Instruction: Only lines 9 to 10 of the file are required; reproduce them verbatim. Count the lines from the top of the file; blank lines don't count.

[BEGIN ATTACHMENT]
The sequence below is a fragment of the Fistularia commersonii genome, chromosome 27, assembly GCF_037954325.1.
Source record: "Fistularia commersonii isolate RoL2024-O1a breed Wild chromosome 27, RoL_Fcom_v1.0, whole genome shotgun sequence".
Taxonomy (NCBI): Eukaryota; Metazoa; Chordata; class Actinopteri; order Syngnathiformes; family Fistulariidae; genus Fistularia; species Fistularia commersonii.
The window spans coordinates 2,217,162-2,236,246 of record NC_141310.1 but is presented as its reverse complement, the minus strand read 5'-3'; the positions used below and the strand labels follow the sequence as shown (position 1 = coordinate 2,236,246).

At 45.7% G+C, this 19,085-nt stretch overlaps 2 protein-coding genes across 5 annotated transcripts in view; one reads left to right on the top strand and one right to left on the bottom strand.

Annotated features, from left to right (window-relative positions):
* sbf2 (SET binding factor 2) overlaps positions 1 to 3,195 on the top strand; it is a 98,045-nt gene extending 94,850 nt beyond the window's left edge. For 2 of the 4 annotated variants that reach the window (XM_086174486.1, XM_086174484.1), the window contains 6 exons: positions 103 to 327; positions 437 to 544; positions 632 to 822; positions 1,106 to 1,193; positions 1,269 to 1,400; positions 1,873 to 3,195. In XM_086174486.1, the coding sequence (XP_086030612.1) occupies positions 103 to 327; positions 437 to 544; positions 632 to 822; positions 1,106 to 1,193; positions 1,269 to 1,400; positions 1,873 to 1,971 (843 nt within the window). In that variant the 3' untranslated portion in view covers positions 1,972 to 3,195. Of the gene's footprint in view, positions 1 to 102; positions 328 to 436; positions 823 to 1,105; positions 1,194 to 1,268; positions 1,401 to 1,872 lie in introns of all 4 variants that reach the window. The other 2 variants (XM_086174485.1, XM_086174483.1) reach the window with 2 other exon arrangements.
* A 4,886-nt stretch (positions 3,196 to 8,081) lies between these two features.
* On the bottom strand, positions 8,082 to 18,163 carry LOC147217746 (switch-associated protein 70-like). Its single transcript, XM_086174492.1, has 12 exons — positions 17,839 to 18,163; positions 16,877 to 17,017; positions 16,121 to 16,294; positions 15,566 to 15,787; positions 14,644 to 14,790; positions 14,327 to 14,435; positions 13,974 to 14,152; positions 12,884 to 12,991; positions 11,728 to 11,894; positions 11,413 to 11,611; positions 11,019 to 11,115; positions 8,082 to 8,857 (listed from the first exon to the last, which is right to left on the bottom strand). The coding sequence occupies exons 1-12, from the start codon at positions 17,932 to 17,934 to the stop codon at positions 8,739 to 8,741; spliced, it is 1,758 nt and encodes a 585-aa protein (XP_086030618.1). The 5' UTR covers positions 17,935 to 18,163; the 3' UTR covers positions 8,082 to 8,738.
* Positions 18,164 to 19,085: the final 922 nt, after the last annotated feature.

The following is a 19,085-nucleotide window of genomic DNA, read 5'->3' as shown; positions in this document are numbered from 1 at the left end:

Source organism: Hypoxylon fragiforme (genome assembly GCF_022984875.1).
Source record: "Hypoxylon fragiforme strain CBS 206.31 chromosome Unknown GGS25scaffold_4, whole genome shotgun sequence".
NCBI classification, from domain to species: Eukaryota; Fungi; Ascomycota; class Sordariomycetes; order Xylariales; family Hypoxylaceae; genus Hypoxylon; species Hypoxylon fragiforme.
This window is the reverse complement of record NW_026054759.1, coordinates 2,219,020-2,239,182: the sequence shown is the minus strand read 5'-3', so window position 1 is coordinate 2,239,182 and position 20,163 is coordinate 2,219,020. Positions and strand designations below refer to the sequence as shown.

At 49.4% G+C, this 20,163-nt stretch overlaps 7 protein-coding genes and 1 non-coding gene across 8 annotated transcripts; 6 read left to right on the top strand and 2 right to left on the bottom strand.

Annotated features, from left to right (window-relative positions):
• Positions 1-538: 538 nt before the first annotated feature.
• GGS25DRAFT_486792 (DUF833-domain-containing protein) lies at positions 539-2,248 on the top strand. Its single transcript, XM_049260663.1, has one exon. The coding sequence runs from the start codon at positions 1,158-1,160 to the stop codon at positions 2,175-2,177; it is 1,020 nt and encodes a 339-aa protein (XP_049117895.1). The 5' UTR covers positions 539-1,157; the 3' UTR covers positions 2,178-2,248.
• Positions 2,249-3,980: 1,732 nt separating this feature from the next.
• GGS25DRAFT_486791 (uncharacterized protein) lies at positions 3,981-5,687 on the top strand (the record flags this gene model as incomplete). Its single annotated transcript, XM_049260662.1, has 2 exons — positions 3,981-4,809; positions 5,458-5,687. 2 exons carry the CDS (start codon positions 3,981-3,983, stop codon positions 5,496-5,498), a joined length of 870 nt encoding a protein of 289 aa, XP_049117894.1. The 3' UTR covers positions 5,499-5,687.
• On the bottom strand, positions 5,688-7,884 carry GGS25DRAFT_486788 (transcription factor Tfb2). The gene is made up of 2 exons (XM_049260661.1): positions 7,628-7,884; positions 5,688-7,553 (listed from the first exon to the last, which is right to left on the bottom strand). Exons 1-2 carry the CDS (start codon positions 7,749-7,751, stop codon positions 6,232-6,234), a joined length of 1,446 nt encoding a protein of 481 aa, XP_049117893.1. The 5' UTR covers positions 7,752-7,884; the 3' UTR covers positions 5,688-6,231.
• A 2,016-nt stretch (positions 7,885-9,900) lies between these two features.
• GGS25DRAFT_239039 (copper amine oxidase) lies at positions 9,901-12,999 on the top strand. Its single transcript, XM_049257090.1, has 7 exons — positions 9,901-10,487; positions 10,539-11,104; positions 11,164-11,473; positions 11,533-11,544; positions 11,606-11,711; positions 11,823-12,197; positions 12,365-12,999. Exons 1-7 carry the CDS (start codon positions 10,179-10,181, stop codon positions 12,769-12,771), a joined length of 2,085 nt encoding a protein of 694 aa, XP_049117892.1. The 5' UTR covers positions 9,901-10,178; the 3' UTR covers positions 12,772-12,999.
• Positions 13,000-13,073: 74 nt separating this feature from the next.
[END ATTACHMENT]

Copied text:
* On the bottom strand, positions 8,082 to 18,163 carry LOC147217746 (switch-associated protein 70-like). Its single transcript, XM_086174492.1, has 12 exons — positions 17,839 to 18,163; positions 16,877 to 17,017; positions 16,121 to 16,294; positions 15,566 to 15,787; positions 14,644 to 14,790; positions 14,327 to 14,435; positions 13,974 to 14,152; positions 12,884 to 12,991; positions 11,728 to 11,894; positions 11,413 to 11,611; positions 11,019 to 11,115; positions 8,082 to 8,857 (listed from the first exon to the last, which is right to left on the bottom strand). The coding sequence occupies exons 1-12, from the start codon at positions 17,932 to 17,934 to the stop codon at positions 8,739 to 8,741; spliced, it is 1,758 nt and encodes a 585-aa protein (XP_086030618.1). The 5' UTR covers positions 17,935 to 18,163; the 3' UTR covers positions 8,082 to 8,738.
* Positions 18,164 to 19,085: the final 922 nt, after the last annotated feature.